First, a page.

let's consider a network which includes a Diffserv QoS domain
   adjacent to a domain supporting the Intserv model - see Figure 4.
   This example has some similarities with the example give in
   [Intserv-Diffserv].

   The Diffserv domain contains a mesh of routers, and attached hosts.
   Additional to Diffserv, the hosts support also RSVP/Intserv. A domain
   adjacent to the Diffserv domain (Intserv region) contains a mesh of
   routers and attached hosts, which support RSVP/Intserv.

   This model network can be extended in two opposite directions. At one
   extreme the Diffserv domain is pushed all the way to the periphery,
   with hosts alone having full RSVP/Intserv capability.  At the other
   extreme, Intserv is pushed all the way to the other end, with no
   Diffserv region.

               ________               ________
              /        \             /        \
             /          \           /          \
   |---| |---|          |---|   |---|          |---|   |---|
   |Tx |-|IR1|-IRx--IRy-|IR2|---|DR1|-DRx--DRy-|DR2|---|Rx |
   |---| |---|          |-- |   |---|          |---|   |---|
             \          /           \          /
              \___A____/             \____B___/

           Intserv domain A       Diffserv domain B

   Figure 4. Intserv-Diffserv Network

   Explanations to Figure 4:

   For simplicity we consider a single QoS sender, Tx, which is part of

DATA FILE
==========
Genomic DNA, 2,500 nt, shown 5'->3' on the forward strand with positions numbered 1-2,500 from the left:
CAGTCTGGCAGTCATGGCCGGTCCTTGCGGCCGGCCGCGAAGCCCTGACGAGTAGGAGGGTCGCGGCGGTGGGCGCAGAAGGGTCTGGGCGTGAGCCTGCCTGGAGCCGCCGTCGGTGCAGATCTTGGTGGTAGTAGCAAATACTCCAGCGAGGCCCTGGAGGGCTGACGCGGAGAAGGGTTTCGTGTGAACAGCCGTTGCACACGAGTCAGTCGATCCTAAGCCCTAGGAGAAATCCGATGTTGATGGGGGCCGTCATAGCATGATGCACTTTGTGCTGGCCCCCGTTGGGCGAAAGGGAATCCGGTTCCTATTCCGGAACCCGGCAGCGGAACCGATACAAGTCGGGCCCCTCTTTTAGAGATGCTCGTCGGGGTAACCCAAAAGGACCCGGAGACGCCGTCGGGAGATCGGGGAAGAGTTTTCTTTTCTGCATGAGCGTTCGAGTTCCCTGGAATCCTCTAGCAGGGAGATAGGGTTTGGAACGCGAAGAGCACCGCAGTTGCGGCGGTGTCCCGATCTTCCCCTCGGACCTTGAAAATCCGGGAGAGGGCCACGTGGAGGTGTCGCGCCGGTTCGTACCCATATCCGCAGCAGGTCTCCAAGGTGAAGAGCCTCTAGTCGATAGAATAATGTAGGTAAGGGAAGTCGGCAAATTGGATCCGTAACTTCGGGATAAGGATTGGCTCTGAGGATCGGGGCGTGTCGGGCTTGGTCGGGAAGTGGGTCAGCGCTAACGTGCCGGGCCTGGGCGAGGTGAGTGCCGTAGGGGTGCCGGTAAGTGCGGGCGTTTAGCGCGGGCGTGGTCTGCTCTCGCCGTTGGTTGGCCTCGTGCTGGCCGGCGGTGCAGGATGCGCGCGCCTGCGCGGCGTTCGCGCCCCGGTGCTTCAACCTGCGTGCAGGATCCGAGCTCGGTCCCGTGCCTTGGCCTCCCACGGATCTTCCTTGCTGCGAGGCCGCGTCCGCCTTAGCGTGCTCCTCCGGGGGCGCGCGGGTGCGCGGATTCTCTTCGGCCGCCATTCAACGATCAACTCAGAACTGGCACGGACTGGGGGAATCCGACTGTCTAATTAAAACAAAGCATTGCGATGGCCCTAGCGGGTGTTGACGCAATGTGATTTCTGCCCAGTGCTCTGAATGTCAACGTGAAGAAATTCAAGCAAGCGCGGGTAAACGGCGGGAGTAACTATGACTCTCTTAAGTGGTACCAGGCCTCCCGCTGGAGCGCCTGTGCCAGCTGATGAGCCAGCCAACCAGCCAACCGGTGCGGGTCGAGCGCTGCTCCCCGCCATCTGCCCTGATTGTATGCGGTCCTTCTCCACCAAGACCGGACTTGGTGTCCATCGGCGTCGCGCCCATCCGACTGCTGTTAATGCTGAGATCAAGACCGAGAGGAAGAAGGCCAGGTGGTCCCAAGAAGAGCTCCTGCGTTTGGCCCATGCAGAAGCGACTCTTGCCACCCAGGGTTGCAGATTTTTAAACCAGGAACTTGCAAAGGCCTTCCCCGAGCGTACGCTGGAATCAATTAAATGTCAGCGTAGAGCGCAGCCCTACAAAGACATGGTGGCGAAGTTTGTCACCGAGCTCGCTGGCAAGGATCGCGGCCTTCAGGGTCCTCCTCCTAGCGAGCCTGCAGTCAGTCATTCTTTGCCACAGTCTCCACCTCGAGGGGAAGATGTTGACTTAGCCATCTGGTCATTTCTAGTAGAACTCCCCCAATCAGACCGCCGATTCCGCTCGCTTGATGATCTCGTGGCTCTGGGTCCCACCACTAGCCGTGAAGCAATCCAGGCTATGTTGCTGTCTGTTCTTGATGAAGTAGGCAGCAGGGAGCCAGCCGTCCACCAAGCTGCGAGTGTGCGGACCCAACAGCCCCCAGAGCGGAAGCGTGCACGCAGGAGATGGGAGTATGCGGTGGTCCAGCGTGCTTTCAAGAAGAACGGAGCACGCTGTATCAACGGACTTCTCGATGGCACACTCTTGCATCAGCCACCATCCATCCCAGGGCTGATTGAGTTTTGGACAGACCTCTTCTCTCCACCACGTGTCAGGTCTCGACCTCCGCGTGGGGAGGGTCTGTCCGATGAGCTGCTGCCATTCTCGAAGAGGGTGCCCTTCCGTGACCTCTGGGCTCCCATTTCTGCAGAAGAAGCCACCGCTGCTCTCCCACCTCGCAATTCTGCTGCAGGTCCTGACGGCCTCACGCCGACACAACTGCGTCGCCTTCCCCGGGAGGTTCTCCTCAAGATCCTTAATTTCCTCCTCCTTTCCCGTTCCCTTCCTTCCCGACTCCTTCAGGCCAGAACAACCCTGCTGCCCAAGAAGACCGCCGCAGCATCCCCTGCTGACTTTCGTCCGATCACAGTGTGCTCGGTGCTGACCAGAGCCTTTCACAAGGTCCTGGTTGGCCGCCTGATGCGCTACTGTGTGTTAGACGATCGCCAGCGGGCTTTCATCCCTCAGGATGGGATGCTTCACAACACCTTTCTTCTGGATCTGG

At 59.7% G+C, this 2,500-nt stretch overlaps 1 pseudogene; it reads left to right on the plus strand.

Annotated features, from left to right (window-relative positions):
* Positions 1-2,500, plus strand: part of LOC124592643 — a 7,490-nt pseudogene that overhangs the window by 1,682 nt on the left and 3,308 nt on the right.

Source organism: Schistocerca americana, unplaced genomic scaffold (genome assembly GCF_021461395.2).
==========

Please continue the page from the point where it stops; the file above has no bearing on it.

the Intserv Domain A, and is communicating across the network
   composed of A, and B regions with a single QoS receiver, Rx, which is
   part of the B region, but also supports Intserv and RSVP.

   The Intserv domain A is adjacent to the Diffserv domain B. Its edge
   router IR2 is direct neighbor to the Diffserv domain B edge router
   DR1.  Routers IRx, IRy are core routers in domain A. IR1 is a next
   hop router to host TX.



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   The Diffserv network domain B supports aggregate (BA) traffic control
   in the core, in routers DRx, and DRy, and is performing MF flow label
   classification, policing, and shaping at the edges in routers DR1,
   and DR2. DR2 is a next hop router to host Rx. If devices in the
   Diffserv domain are not RSVP aware, they will pass RSVP messages
   transparently. The Diffserv network domain B provides Diffserv levels
   of service, to the Intserv region. Diffserv QoS information
   (SLSs/TCSs, SLA/TCAs) is configured in routers (DR1, DRx, DRy, DR2)
   manually, or via automated scripts, or dynamically using COPS
   provisioning.